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MARTIN FABER.

CHAPTER I.

“ This is a fearful precipice, but I dare look upon it. What, indeed, may I not dare—what have I not dared! I look be

fore me, and the prospect, to most men full of terrors, has few or none for me. Without adopting too greatly the spirit of cant which makes it a familiar phrase in the mouths of the many, death to me will prove a release from

strifes and terrors. I do not fear death. I look behind me, and though I may regret my crimes, they give me no compunctious apprehensions. They were among the occurrences known to, and a necessary sequence in the progress of time and the world's circumstance. They might have been committed by another as well as by myself. They must have been committed! I was but an instrument in the hands of a power with which I could not contend.

many

Yet, what a prospect, does this backward glance afford! How full of colors and characters-How variously dark and bright. I am dazzled and confounded at the various phases of my own life. I wonder at the prodigious strides which my own feet have taken --and as I live and must die, I am bold to de.. clare,-in half the number of instances, without my own consciousness. Should I be considered the criminal, in deeds so committed ?

Had not my arm been impelled—had not my mood been prompted by powers and an agency apart from my own, I had not struck the blow. The demon was not of me, though presiding over, and prevailing within, me. Let those who may think, when the blood is boiling in their temples, analyze its throbs and the source of its impulses. I cannot. I am a fatalist. Enough for me that it was written !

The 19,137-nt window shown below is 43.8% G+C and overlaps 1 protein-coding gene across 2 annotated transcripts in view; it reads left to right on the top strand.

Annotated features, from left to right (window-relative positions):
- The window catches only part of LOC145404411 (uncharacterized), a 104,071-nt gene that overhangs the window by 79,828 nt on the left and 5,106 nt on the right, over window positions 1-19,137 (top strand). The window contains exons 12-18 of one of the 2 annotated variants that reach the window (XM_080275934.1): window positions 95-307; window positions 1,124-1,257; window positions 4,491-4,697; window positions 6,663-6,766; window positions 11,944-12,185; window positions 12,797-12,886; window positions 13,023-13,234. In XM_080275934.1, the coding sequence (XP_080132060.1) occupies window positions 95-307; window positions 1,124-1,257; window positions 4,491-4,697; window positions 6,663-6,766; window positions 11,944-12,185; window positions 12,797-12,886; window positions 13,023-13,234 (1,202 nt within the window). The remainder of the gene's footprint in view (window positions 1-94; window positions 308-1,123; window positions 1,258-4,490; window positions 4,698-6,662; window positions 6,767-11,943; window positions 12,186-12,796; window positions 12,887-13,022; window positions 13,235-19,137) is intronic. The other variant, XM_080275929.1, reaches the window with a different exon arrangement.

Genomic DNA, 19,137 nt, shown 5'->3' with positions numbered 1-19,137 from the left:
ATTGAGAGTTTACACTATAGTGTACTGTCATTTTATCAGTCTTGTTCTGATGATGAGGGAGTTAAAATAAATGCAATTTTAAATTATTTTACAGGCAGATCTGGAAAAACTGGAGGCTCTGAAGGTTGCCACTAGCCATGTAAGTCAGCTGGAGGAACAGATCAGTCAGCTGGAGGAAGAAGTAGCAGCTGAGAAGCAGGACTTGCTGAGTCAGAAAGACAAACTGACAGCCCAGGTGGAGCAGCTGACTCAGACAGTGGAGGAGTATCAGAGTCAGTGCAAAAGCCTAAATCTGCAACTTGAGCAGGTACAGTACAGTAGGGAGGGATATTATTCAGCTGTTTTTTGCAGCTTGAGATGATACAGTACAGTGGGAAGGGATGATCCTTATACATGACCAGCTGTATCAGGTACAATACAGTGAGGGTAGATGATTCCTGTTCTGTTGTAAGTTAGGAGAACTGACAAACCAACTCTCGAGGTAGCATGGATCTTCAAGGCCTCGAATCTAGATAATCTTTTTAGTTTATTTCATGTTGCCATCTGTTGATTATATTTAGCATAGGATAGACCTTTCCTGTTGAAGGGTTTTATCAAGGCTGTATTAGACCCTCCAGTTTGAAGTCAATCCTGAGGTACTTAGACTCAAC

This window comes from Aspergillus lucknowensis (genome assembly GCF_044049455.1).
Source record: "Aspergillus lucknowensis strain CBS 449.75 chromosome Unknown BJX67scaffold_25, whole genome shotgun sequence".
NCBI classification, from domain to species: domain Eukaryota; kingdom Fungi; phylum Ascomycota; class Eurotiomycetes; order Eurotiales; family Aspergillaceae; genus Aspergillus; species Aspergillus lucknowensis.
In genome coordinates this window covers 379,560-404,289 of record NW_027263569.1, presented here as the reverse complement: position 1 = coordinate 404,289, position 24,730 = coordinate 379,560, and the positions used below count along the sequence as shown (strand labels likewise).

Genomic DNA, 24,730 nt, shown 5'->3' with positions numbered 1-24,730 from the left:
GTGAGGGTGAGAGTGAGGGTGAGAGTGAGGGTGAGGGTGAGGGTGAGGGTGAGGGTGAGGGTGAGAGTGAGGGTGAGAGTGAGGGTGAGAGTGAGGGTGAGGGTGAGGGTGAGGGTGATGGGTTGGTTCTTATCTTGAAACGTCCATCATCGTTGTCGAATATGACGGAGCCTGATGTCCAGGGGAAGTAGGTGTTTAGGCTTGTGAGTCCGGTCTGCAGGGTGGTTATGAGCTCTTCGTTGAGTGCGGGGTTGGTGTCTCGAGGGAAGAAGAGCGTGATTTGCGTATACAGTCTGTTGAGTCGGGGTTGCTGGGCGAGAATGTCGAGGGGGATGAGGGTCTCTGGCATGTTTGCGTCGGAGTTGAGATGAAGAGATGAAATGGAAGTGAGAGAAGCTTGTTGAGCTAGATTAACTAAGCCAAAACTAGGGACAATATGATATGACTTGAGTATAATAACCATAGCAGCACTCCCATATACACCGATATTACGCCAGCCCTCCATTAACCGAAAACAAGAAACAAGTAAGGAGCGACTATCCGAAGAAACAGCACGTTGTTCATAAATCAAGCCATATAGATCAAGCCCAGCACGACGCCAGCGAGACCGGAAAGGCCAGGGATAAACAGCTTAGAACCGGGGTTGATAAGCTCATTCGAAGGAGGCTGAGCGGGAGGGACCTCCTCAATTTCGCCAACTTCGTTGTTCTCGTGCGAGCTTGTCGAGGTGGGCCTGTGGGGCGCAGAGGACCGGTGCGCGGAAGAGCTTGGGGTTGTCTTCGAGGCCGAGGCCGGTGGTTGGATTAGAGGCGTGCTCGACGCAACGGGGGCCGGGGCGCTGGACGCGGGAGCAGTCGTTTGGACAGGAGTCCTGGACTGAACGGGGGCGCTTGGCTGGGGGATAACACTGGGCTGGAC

My name is Martin Faber. I am of good family-of German extraction—the only son. I was born in M— village, and my parents were recognized as among the first in respectability and fortune of the place. The village was small-numbering some sixty families; and with a naturally strong and shrewd, and a somewhat improved mind, my father,

Nicholas Faher, became the first man in it. The village of M- was one of those that always keep stationary. The prospect was slight, therefore, of our family declining in influence. My father, on the contrary, grew every day stronger in the estimation of the people. He was their oracle—their counsellor -his word was law, and there were no rival pretensions set up in opposition to his supremacy. Would this had been less the case ! Had Nicholas Faber been more his own, than the creature of others, Martin, his son, had not now obliterated all the good impressions of his family, and been called upon, not only to recount his disgrace and crime, but to pay its penalties. Had he bestowed more of his time in the regulation of his household, and less upon public affairs, the numberless vicious propensities, strikingly marked in me

from childhood up, had, most probably been sufficiently restrained. But why speak of this ? As I have already said—it was written !

The only child, I was necessarily a favorite. The pet of mama, the prodigy of papa, I was schooled to dogmatize and do as I pleased from my earlier infancy. I grew apace, but in compliance with maternal tenderness, which dreaded the too soon exposure of her child's nerves, health and sensibilities, I was withheld from school for sometime after other children are usually put in charge of a tutor. When sent, the case was not very greatly amended. I learned nothing, or what I learned was entirely obliterated by the nature of

my

education and treatment at home. I cared little to learn, and my tutor dared not coerce me. His name was Michael Andrews.

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